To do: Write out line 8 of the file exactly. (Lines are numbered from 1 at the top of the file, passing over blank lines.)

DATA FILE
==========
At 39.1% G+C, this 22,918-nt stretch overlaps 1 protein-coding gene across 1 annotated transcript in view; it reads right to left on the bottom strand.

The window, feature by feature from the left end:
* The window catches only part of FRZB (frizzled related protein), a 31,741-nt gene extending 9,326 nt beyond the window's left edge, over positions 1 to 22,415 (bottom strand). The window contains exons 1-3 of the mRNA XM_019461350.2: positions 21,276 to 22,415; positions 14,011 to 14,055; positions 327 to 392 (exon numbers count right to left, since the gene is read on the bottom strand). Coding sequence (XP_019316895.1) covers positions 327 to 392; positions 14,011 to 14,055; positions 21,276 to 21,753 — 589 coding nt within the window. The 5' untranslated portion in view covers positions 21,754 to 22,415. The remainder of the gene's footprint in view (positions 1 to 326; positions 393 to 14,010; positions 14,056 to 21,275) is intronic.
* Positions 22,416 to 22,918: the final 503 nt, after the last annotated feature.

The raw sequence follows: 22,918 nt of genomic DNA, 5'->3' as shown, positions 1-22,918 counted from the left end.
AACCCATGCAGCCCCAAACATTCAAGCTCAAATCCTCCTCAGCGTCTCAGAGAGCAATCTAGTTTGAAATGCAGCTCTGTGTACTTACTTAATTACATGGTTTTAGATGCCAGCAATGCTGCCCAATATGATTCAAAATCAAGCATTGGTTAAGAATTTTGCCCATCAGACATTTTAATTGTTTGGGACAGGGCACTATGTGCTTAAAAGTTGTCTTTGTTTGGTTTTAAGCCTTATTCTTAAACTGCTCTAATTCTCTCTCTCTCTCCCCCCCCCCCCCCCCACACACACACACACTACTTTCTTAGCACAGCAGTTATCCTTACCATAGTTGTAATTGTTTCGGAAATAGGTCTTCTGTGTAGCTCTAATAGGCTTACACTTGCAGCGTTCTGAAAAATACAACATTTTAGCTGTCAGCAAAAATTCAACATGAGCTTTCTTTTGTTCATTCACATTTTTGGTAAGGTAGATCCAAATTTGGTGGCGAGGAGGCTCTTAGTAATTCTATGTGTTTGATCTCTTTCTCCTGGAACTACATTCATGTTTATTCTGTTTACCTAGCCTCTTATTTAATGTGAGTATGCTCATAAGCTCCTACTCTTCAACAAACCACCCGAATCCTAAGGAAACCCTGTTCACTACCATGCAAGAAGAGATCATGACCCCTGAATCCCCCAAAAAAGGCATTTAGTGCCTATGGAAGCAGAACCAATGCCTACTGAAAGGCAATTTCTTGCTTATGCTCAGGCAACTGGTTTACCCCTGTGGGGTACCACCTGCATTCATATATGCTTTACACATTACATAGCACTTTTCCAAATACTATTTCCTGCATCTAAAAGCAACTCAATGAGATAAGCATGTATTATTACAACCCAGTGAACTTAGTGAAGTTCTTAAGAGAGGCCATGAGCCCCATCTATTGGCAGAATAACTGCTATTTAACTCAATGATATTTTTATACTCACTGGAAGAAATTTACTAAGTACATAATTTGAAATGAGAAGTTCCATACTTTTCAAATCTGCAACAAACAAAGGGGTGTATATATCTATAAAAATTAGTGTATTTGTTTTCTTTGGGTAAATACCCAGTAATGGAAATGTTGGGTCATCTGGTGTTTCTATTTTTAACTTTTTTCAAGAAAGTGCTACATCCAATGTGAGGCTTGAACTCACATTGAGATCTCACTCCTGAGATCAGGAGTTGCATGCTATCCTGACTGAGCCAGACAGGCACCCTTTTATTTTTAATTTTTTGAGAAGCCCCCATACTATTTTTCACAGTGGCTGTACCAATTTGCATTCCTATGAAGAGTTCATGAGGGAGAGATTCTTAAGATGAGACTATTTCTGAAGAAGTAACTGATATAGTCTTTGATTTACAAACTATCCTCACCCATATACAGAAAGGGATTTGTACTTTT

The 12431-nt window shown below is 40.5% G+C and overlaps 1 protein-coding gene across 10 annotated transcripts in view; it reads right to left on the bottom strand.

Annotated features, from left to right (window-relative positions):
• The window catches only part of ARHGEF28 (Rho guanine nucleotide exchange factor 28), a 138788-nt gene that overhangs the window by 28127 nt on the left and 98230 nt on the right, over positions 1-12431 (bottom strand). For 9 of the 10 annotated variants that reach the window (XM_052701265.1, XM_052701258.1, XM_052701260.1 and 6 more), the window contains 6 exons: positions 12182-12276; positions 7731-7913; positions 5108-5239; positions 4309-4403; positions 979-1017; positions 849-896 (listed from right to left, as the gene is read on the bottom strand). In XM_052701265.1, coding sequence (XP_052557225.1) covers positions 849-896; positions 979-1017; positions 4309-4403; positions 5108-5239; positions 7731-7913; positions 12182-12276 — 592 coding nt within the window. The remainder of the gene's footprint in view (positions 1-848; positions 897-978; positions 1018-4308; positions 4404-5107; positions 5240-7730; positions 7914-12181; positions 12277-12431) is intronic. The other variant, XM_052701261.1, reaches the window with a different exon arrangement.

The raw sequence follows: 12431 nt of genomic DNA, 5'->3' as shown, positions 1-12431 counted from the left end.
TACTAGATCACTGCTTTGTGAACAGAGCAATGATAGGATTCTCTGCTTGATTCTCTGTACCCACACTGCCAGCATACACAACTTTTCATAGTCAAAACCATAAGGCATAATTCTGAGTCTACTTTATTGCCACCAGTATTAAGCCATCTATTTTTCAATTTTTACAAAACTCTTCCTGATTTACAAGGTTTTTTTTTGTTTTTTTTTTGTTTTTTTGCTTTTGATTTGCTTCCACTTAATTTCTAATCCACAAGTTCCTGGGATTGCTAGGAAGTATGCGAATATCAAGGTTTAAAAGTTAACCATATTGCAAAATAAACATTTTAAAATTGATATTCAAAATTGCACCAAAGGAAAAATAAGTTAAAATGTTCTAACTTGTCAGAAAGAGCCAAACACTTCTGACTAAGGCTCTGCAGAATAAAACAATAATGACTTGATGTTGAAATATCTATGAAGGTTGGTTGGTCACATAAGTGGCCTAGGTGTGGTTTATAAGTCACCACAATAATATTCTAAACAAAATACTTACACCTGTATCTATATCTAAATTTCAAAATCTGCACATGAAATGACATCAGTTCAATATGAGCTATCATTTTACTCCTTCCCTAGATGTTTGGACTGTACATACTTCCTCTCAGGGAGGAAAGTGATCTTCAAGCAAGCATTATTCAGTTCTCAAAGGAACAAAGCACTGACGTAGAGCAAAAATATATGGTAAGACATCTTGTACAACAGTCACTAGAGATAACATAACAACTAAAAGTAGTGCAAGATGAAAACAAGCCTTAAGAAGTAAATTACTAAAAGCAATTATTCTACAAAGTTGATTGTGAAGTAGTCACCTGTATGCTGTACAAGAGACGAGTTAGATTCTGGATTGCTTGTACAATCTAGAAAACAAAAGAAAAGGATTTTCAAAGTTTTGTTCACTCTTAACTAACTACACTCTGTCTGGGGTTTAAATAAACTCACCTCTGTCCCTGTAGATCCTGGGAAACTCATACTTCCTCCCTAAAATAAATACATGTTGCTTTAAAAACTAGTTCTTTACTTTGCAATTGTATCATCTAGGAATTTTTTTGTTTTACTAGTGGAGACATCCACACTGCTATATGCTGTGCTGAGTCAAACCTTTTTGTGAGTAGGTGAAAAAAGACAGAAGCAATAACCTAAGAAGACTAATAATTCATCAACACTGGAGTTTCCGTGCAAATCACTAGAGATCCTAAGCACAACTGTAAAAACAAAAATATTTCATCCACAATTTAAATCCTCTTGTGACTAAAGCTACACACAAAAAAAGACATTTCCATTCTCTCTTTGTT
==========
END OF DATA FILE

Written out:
Annotated features, from left to right (window-relative positions):